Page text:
“We don’t get in touch with them unless we know we are going to go forward with the case. It too much pain for them to relive. Many have gone forward with their lives and tried to put their tragedy to rest,” Carlisle said.
Once the cold case unit is satisfied with the evidence they have gathered, they meet with the district attorney’s office, where Deputy District Attorney Paul Gero is their go-to man.
The law enforcement agencies discuss the evidence and decided where to go from there.
“My job is to determine if our office can prove this case beyond a reasonable doubt,” Gero said. "We give direction to the investigators as to what we need to go forward and file the case."
Gero said DNA evidence gives “us the best chance to prosecute and get a guilty verdict.”
Gero said, although additional statements from witnesses are also very valuable, it is not as reliable as DNA.
“It can be difficult to find witnesses from an old case. Reviewing a police report 20 years old is always a difficult task, some of those people in the reports may not still be alive, the same thing with witnesses.”
There is no statue of limitations on prosecuting homicides, but rape cold cases are different: The general rule is the statue of limitations is 1988, meaning cases before that cannot be filed.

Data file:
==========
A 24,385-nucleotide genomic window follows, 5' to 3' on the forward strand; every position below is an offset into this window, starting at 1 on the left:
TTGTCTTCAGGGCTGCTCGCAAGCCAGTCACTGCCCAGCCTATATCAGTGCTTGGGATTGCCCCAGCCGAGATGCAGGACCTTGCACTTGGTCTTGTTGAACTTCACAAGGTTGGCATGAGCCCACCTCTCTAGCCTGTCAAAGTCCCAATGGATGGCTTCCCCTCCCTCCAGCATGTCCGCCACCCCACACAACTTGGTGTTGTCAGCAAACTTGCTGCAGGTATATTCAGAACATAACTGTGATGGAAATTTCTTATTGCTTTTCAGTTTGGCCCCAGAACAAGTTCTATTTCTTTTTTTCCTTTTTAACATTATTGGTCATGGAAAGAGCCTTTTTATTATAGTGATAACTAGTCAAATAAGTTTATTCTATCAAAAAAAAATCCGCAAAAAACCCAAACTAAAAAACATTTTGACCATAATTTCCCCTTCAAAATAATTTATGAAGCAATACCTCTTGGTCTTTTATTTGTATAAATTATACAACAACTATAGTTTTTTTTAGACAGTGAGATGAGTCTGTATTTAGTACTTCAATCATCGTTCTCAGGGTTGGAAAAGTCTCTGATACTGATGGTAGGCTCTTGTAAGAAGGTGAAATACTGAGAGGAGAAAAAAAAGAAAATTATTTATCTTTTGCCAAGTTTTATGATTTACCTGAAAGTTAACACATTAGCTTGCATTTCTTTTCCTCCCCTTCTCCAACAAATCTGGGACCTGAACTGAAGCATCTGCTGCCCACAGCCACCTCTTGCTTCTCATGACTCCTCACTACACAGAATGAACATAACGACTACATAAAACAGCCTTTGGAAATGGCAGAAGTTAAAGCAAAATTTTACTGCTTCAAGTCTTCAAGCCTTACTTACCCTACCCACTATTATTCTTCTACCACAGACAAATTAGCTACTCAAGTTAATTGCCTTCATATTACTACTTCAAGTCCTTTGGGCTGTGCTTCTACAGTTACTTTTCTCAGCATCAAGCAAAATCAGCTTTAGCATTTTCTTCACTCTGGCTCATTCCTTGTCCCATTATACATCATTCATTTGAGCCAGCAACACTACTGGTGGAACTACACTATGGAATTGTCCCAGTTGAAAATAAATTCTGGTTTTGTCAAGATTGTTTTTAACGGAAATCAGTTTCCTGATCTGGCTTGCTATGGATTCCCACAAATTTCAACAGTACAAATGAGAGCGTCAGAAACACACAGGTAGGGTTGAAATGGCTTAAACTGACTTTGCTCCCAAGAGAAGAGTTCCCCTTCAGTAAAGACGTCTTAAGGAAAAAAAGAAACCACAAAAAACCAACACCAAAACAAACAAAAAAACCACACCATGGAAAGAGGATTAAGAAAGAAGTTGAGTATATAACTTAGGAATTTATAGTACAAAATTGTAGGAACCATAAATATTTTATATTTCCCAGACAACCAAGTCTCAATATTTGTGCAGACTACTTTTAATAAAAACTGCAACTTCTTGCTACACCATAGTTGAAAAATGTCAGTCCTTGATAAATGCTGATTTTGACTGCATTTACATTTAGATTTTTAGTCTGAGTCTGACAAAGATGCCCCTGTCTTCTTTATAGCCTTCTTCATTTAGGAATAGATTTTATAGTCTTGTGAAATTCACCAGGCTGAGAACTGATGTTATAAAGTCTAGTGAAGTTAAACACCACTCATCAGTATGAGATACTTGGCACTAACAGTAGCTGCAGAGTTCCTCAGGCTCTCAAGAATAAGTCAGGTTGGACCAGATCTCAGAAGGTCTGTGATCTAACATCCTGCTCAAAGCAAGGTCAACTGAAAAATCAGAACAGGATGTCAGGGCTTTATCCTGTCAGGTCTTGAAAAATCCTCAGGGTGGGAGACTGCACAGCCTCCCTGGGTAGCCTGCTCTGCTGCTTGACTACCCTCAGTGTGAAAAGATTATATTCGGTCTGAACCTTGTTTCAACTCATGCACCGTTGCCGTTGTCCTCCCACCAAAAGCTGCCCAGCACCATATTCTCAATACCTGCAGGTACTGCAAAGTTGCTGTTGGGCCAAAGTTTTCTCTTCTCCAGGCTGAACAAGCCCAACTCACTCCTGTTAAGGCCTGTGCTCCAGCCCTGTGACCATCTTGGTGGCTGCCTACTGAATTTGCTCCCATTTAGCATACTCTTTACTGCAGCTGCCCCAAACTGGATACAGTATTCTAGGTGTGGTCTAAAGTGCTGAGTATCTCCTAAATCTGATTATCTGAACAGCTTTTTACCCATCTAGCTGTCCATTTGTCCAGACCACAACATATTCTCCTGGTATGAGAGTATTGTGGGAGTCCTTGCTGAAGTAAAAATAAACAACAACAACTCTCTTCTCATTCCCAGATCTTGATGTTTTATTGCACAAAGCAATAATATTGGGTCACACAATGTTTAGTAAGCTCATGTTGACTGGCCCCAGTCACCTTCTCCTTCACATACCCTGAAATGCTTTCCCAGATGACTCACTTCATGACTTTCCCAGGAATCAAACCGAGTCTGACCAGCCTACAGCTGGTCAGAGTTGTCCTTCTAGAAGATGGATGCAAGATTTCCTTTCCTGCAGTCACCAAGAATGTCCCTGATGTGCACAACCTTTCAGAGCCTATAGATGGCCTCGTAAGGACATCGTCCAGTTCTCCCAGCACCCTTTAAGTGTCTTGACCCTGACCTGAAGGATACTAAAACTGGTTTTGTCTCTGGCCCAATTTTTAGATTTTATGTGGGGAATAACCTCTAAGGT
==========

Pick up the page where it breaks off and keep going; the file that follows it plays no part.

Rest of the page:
“However, there is an exception to that rule,” Gero said. “For example if there was a kidnapping connected with the crime, or other felony charges, we maybe can go forward.”
Carlisle said currently there are six cold cases waiting results from the DOJ lab.
“We will be working the other cases soon,” he said. “We will continue to work them until we are satisfied we have exhausted every lead and piece of evidence. But the cases never go away. There is always the potential a witness could come forward. It can be frustrating, but we never give up.”
Carlisle said cold case homicides "are somewhat different.
"We don’t want the victims’ families to think their loved one has been forgotten,” Carlisle said.
“They have suffered a great deal and need to have closure.”